It is because the present study is done in a tertiary care center in this region, most of patient were referred from rural areas. The incidence of obstetric hysterectomy due to placenta accreta and rupture uterus is increasing now a days is because of increasing incidence of caesarean section.11 Chances of repeat caesarean section thus increases, this ultimately increases the incidence of placenta previa and accreta. Over the years the incidence of obstetric hysterectomy has increased, and the indications have changed from atonic PPH to morbidly adherent placenta.

As our hospital is a tertiary care center patient has been referred from the rural area as well as private institution. This is one of the important factors from increasing incidence of obstetric hysterectomy.

Morbidly adherent placenta was the commonest indication for emergency obstetric hysterectomy in present study accounting for 43.7% followed by rupture uterus accounting for 33.3% cases. This was almost similar to study conducted in Turkey12 were morbidly adherent placenta account for 40% cases and in UK13 contributing to 38% of cases. In a Cohort study for Dublin, Ireland, Placenta accreta in the main indications increasing significantly from 5.4-46.5% in last 4 decades.14

Most of these women were cases belonging to rural area resulting from neglected obstetric care and delayed transport to tertiary care center. In present study 79.1% cases belong to rural areas. This was similar to 69.9% reported by Sinha4 and 69.7% reported by Gupta.15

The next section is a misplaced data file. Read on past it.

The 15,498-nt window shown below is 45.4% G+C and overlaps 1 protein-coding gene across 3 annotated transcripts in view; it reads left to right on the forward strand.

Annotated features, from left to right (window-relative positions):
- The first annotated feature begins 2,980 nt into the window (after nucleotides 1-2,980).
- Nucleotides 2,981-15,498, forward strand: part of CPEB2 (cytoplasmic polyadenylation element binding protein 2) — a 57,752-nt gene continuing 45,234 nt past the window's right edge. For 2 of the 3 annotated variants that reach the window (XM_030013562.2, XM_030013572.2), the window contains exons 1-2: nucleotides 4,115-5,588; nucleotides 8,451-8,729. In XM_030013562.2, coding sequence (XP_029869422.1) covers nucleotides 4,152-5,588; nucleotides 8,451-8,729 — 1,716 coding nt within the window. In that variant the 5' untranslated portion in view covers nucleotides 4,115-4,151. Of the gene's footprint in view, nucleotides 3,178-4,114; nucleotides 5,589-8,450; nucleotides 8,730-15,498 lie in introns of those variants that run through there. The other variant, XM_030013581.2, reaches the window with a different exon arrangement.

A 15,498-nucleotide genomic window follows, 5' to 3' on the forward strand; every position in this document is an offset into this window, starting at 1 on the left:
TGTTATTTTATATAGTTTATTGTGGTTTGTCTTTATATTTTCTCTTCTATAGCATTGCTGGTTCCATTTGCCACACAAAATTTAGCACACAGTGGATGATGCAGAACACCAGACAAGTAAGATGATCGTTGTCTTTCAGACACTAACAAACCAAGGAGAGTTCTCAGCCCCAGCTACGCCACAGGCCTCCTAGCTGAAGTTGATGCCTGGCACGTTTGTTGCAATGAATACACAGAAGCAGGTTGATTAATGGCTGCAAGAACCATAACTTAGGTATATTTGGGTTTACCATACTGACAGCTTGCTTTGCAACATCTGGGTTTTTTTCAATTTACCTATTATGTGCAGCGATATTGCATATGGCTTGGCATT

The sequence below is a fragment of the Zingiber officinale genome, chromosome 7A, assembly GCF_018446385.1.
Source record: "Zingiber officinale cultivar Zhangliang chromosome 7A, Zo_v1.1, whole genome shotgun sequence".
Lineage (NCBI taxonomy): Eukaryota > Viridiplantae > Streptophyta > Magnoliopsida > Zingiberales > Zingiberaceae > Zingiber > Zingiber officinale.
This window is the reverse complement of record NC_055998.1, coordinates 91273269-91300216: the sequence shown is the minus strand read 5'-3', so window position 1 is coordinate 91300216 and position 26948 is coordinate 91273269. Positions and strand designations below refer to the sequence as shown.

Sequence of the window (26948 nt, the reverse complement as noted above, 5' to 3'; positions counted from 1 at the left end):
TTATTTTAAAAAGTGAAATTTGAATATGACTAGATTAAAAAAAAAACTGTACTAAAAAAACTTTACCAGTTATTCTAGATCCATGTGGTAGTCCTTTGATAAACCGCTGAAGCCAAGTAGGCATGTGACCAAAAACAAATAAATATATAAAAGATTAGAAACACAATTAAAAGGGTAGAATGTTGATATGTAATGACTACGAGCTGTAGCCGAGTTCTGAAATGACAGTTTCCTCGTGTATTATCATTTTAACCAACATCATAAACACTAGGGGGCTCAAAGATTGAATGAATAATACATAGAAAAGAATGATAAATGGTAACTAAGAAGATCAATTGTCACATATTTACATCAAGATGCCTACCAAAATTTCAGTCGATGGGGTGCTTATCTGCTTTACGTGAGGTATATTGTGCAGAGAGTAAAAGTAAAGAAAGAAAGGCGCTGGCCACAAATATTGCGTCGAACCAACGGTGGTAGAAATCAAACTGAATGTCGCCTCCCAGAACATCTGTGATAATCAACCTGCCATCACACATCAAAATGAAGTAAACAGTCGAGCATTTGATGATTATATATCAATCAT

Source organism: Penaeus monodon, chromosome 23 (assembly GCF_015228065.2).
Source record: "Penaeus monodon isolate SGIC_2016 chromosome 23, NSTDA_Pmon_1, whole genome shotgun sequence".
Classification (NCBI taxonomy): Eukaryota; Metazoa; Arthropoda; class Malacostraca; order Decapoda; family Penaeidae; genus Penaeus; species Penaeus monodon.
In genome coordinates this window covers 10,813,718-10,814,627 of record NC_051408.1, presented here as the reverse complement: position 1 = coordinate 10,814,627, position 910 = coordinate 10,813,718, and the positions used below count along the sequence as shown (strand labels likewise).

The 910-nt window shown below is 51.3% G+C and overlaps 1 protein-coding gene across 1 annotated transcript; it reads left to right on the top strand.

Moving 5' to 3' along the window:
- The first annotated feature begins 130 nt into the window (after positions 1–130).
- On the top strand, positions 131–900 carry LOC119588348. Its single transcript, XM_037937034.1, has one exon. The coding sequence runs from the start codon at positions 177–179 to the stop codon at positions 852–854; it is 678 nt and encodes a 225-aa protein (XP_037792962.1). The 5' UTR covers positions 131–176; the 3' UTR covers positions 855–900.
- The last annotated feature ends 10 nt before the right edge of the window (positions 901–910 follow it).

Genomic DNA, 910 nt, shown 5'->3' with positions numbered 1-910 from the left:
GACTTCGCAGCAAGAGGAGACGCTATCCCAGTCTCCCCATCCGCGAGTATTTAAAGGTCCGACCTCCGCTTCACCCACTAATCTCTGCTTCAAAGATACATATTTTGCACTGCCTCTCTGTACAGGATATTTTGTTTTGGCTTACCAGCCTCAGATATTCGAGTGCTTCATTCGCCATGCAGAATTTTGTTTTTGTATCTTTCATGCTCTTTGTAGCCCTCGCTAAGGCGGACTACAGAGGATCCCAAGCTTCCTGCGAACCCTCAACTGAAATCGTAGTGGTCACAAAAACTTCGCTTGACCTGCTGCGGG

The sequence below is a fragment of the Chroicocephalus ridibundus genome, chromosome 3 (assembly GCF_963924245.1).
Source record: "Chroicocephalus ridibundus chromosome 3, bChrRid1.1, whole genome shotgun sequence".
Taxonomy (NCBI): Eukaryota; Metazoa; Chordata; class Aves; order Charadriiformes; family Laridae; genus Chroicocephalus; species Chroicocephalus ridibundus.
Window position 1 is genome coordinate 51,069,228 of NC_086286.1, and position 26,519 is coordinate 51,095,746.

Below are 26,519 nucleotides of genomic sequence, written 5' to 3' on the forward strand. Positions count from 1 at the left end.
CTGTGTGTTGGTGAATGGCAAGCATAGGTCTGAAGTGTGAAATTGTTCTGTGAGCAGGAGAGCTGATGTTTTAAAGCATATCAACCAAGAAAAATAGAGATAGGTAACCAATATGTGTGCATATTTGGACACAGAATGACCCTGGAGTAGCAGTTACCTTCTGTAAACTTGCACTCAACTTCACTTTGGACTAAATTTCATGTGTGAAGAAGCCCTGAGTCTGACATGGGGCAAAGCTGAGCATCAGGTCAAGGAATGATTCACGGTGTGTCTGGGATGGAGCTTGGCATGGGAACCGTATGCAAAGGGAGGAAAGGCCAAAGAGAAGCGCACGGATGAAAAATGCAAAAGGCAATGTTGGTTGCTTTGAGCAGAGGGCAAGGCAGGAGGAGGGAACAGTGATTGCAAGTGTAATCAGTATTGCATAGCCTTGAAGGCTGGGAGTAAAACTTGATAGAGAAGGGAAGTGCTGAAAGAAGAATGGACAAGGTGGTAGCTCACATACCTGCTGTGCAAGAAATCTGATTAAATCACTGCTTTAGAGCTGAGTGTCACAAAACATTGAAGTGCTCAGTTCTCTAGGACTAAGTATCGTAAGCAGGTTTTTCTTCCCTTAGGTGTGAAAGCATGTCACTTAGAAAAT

Almost all patient required ICU care & blood transfusion.

Febrile morbidity was the most common maternal complication seen in 32% of cases which was comparable to Jadhav16 et al and Bushra17 et al. The other complications were wound infection (11%), Paralytic ileus (9%). Septicaemia (6%), Bladder injury (6%) comparable to study.

There were 8 maternal deaths giving a maternal mortality of 8.3%/ These were due to DIC in 2 patients acute blood loss in 4 patients and septicaemia in 2 patients. Comparable to studies conducted by Tenizkhan18 et al reported 8.6% & Shaik19 N et al reported 12.19%.

 

CONCLUSIONS

The rising caesarean delivery rate has a marked effect on the incidence of placenta accreta, and rupture uterus leading to obstetric hysterectomy. The use of newer uterotonic, conservative procedures like balloon tamponade, B-Lynch sutures, uterine and internal iliac ligation, uterine artery embolization  for control of atonic haemorrhage lead to decreased obstetric hysterectomy due to atonic PPH.